p o e m s

r o s i t a  c o p i o l i 

When you drink, or intend to drink, from another fountain,
your eyes discover their cavity.
You start rolling, spinning
like an astronaut or a rag.
Where did you see the eyes that moved you?
Was it the fault of the one who did not love you?
You said, “You tell me you love me
but your gestures deny it.”
You said, “Only one person, whom I cannot have,
loved me without illusions.”
Roll then, from center to periphery
of harem. Stop only at the fountains
where you turn like spring,
taste again the fleeting flavor
of alternation. Thus absorbed, grab,
repeat the circumscribed victory
of martyrdom: didn’t you know that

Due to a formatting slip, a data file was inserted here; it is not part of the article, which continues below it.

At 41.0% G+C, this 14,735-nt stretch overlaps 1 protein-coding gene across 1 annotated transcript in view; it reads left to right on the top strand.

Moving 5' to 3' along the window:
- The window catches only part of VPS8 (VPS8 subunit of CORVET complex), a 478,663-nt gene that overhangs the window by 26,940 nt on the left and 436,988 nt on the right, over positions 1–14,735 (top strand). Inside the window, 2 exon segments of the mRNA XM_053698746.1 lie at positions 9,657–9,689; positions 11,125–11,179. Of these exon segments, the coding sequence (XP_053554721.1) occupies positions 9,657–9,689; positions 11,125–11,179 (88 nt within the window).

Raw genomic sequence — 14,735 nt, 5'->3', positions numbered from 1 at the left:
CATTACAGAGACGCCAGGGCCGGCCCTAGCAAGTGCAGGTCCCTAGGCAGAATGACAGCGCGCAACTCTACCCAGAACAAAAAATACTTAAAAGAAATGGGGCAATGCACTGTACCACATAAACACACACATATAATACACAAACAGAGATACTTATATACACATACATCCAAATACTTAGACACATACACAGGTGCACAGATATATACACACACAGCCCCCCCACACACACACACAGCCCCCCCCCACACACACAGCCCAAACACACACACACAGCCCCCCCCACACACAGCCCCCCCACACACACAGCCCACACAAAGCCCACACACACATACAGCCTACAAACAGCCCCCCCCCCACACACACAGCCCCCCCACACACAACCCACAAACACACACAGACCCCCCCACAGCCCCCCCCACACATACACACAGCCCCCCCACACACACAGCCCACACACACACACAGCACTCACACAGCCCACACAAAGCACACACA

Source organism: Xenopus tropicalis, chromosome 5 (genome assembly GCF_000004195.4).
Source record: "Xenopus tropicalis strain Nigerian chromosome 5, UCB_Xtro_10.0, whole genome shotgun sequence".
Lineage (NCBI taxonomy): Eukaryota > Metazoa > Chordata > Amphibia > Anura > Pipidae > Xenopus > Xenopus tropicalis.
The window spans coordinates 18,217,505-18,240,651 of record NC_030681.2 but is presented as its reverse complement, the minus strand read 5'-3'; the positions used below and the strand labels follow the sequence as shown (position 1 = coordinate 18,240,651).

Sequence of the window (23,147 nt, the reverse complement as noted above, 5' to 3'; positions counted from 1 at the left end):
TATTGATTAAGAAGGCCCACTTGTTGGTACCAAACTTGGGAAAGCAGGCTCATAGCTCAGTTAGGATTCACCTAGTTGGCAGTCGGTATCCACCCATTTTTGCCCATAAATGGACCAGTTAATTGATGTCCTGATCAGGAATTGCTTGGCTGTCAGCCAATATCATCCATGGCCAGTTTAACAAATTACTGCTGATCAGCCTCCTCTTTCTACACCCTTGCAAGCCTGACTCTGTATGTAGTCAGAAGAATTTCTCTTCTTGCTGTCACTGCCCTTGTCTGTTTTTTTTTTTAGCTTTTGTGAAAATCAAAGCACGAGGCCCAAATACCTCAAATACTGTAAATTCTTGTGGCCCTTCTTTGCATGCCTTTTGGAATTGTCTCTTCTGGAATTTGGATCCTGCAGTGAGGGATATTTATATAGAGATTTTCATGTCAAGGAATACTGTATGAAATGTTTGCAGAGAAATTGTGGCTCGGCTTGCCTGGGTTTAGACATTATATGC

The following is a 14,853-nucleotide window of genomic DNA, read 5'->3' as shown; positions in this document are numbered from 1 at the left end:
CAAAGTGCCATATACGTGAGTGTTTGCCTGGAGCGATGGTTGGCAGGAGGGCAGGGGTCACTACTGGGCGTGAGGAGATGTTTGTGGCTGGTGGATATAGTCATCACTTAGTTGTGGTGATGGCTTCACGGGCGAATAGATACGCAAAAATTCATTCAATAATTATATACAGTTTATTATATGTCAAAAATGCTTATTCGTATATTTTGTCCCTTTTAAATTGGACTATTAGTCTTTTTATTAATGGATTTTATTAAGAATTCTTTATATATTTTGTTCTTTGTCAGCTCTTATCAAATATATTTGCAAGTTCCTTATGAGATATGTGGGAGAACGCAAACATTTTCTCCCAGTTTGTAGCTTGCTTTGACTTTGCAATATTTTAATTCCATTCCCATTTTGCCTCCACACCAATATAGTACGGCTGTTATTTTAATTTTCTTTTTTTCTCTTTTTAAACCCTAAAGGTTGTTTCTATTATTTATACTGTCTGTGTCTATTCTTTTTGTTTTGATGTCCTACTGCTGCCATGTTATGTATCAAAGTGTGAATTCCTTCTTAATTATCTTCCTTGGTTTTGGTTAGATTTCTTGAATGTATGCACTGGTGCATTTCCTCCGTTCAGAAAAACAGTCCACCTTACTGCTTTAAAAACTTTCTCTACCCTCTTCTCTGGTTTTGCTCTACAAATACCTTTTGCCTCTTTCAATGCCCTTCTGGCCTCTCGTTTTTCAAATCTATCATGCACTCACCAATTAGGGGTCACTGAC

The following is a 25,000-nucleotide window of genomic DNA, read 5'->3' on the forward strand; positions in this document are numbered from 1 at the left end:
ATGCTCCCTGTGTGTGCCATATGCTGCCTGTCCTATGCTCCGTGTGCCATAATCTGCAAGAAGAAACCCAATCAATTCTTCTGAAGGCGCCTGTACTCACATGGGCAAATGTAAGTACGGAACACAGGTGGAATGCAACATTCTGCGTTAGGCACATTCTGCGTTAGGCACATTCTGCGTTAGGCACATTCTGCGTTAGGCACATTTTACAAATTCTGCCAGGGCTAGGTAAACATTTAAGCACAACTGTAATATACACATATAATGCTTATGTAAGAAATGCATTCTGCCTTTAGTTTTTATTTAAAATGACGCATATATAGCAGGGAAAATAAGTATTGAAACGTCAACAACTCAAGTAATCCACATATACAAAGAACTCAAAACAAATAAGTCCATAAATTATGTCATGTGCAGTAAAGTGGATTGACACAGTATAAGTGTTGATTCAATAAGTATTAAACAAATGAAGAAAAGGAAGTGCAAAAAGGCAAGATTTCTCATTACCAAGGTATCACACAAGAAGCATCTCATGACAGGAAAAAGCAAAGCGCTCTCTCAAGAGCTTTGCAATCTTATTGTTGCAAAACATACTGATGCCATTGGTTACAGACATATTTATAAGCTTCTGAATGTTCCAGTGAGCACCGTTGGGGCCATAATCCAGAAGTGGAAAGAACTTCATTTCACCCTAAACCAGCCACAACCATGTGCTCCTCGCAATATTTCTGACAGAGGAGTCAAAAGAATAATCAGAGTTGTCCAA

“love has a statutory law
that one who’s loved, but does not love,
must then love, but not be believed.
Thus he feels the distress he gave.”

“love has a statutory law/… distress he gave.”  From Charles Ross’s translation of Boiardo’s  Orlando Innamorato, Book 2, Canto 15, Stanza 54  (where Amore appears to Rinaldo and castigates him  for not reciprocating Angelica’s love),  Oxford World’s Classics series, Oxford: Oxford University  Press, 1995, p.562.

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